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Magnetospheric Weather: Particle Radiation

This talk will discuss the radiation environment in Earth’s magnetosphere which impacts humans in space and satellite electronics. Solar energetic particles coming from solar flares as well as other cosmic rays from distant stars and other parts of the galaxy are important elements of this environment. A second major source is the Earth’s radiation belts, whose energetic electrons and other particles can damage spacecraft components. The most energetic particles, typically from solar sources, have health effects on astronauts in the Space Station, space tourists, and airline crews on polar routes. 

NOAA continuously monitors radiation levels and other space weather conditions. The agency issues watches, warnings, and alerts based on environmental measurements and numerical weather prediction models. New missions and instruments, such as the GOES-U satellite, to be launched in 2024, and the SWFO-L1 spacecraft in 2025, will be important in providing continuous streams of solar imagery and particle measurements relevant to forecasting these space weather effects.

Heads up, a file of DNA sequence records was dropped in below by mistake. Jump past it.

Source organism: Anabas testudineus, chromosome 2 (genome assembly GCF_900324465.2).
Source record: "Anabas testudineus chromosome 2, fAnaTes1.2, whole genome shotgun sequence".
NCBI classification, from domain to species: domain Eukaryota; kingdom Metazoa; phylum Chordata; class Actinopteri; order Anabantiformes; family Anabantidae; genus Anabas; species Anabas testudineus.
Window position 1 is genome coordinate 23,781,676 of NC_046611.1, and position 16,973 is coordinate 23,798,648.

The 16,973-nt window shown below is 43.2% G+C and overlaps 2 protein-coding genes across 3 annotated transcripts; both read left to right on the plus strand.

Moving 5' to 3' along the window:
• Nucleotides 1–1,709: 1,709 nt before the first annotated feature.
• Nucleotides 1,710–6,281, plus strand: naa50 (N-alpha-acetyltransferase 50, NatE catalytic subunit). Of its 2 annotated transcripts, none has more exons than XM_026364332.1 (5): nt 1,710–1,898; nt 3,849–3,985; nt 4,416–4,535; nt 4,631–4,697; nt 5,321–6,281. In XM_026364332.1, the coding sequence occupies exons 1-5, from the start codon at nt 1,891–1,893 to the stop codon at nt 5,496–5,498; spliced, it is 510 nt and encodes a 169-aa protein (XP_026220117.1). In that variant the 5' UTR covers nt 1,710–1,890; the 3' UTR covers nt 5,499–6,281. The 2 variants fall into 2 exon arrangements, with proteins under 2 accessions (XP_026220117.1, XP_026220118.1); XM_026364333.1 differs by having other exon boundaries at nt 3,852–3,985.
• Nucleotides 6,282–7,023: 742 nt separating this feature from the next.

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Dr. Dimitrios Vassiliadis

Headshot of Dimitrios Vassiliadis

Dimitrios Vassiliadis earned his Ph.D. in space physics at the University of Maryland, College Park and was a postdoc at the NASA/Goddard Space Flight Center. There, he worked on magnetospheric dynamics and space weather effects as well as developed predictive models based on data from spacecraft such as ACE, WIND, SAMPEX, POLAR, etc., and ground magnetometers and other systems. 

He then taught physics, astronomy, and other subjects in academia where he worked with graduate and undergraduate students on space physics and aerospace engineering projects such as cubesat and sounding-rocket payloads. Since joining NOAA/NESDIS, he has been active in the Space Weather Follow On (SWFO) and Space Weather Next (SW Next) programs, and other flight projects.